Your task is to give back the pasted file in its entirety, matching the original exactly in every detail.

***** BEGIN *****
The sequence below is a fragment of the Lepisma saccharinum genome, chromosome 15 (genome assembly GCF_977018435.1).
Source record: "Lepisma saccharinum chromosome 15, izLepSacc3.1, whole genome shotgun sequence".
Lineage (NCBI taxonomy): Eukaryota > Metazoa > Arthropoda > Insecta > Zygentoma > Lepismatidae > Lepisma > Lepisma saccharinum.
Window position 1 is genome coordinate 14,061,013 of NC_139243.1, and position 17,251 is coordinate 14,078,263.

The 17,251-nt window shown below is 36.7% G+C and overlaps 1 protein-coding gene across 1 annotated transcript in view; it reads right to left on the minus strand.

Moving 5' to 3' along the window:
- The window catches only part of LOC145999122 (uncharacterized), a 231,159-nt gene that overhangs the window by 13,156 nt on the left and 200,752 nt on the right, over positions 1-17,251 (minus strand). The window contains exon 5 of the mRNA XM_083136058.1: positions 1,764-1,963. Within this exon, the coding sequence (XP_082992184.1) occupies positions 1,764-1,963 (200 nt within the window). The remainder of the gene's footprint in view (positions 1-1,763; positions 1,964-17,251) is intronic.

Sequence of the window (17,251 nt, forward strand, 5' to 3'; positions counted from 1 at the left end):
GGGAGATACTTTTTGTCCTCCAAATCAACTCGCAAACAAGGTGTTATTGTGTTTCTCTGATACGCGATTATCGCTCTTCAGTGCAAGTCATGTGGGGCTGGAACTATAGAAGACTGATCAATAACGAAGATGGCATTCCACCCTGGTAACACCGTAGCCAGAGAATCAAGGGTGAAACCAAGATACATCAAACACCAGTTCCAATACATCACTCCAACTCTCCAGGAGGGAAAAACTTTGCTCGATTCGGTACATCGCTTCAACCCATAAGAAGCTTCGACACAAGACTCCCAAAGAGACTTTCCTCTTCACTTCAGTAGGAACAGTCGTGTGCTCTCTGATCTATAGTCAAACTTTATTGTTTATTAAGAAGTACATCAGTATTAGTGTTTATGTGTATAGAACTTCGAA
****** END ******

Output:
The sequence below is a fragment of the Lepisma saccharinum genome, chromosome 15 (genome assembly GCF_977018435.1).
Source record: "Lepisma saccharinum chromosome 15, izLepSacc3.1, whole genome shotgun sequence".
Lineage (NCBI taxonomy): Eukaryota > Metazoa > Arthropoda > Insecta > Zygentoma > Lepismatidae > Lepisma > Lepisma saccharinum.
Window position 1 is genome coordinate 14,061,013 of NC_139243.1, and position 17,251 is coordinate 14,078,263.

The 17,251-nt window shown below is 36.7% G+C and overlaps 1 protein-coding gene across 1 annotated transcript in view; it reads right to left on the minus strand.

Moving 5' to 3' along the window:
- The window catches only part of LOC145999122 (uncharacterized), a 231,159-nt gene that overhangs the window by 13,156 nt on the left and 200,752 nt on the right, over positions 1-17,251 (minus strand). The window contains exon 5 of the mRNA XM_083136058.1: positions 1,764-1,963. Within this exon, the coding sequence (XP_082992184.1) occupies positions 1,764-1,963 (200 nt within the window). The remainder of the gene's footprint in view (positions 1-1,763; positions 1,964-17,251) is intronic.

Sequence of the window (17,251 nt, forward strand, 5' to 3'; positions counted from 1 at the left end):
GGGAGATACTTTTTGTCCTCCAAATCAACTCGCAAACAAGGTGTTATTGTGTTTCTCTGATACGCGATTATCGCTCTTCAGTGCAAGTCATGTGGGGCTGGAACTATAGAAGACTGATCAATAACGAAGATGGCATTCCACCCTGGTAACACCGTAGCCAGAGAATCAAGGGTGAAACCAAGATACATCAAACACCAGTTCCAATACATCACTCCAACTCTCCAGGAGGGAAAAACTTTGCTCGATTCGGTACATCGCTTCAACCCATAAGAAGCTTCGACACAAGACTCCCAAAGAGACTTTCCTCTTCACTTCAGTAGGAACAGTCGTGTGCTCTCTGATCTATAGTCAAACTTTATTGTTTATTAAGAAGTACATCAGTATTAGTGTTTATGTGTATAGAACTTCGAA